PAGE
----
EU-Turkey migrant deal: Ankara says it has other options, Merkel not anxious

German Chancellor Angela Merkel and Turkish President Tayyip Erdogan during the World Humanitarian Summit in Istanbul, Turkey, May 23, 2016. © Ozan Kose
German Chancellor Angela Merkel says she is not worried about the migrant pact between the EU and Turkey, though she admitted more time was needed to reach an agreement. Meanwhile, Ankara says it has alternatives to the EU if a deal cannot be reached.

Sticking points regarding visa-free travel for Turkish citizens to the EU are holding up an agreement that would see Ankara take back migrants who have crossed into Europe. 

"I am not concerned, we just need more time," Merkel told reporters on Wednesday, as cited by Reuters, after a cabinet meeting just outside Berlin. 

On Tuesday, Turkish President Recep Tayyip Erdogan said that Turkey would not take any steps regarding the implementation of migrant readmission until progress was made on visa liberalization. He also said funds that the EU had promised to pay Ankara for taking back refugees had not been paid. 

Turkey says it is not worried if a decision cannot be reached, with Ankara’s new EU affairs minister saying that the EU was not the “sole option.”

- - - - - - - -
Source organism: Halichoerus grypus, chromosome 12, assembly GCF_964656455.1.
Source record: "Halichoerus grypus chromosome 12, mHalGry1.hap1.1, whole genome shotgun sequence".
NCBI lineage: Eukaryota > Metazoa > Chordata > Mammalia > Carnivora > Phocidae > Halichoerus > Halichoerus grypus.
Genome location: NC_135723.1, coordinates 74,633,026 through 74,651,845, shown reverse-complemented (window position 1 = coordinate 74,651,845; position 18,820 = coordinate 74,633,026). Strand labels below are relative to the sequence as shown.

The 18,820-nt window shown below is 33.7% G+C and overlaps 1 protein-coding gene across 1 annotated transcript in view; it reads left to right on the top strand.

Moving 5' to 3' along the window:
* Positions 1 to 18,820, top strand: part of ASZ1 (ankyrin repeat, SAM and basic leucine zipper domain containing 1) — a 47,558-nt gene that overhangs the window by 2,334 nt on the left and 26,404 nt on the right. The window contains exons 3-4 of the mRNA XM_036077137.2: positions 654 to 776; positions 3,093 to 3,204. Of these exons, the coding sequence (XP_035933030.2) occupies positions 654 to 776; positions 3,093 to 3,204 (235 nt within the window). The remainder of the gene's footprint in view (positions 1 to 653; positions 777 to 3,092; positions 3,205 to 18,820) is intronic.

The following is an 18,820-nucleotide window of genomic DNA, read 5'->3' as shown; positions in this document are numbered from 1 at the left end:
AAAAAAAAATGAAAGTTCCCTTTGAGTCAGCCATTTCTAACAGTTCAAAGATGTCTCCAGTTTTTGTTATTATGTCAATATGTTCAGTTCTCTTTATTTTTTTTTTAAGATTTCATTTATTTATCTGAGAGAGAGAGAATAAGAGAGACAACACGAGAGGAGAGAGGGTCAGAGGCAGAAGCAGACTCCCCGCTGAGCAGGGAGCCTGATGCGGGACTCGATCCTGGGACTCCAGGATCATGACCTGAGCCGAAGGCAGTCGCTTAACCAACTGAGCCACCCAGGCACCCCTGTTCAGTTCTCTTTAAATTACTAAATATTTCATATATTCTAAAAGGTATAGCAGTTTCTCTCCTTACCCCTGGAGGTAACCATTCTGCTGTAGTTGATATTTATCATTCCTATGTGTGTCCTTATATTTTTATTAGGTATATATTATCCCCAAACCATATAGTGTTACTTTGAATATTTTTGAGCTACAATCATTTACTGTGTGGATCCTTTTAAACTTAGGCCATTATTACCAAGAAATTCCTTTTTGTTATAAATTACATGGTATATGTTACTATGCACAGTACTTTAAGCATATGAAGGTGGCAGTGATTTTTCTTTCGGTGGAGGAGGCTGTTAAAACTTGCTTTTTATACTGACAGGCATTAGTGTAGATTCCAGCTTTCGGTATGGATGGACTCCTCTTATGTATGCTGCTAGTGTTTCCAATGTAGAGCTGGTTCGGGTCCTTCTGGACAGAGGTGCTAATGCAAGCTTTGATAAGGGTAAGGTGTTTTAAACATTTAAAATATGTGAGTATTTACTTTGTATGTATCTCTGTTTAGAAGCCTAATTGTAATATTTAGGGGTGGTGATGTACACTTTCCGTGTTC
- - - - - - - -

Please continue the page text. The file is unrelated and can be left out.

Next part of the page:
Omer Celik, who recently replaced Volkan Bozkir in the cabinet named by new Prime Minister Binali Yildirim, said he also wanted the EU to drop its double standards regarding the fight against terrorism. 

Turkey’s refusal to change its anti-terrorism laws has been a sore point regarding relations with the EU. Ankara says they cannot be changed due to the threat posed by Islamic State (IS, formerly ISIS/ISIL) terrorists and Kurdish militants. 

However, critics of Erdogan, along with human rights organizations, have accused the Turkish government of using the terror laws as an excuse to carry out a military crackdown against Kurds in the restive southeast of the country. 

“It’s a war crime, what happened in Cizre. There have been examples like this in other countries around the world and they were mostly condemned as war crimes. But in Turkey, a ruling power can easily commit such things and no one has the courage to condemn it,” Figen Yuksekdag, the co-chair of the pro-Kurdish Peoples' Democratic Party, told RT. 

Even Germany has become worried about the hard line taken by Erdogan, with Chancellor Merkel concerned about the country’s slide from democracy after the decision to strip MPs of legal immunity. 

“I've made this clear in the conversation today that I also think we need an independent judicial system, we need independent media and we need a strong parliament," Merkel said after holding talks with Erdogan in Istanbul on Monday.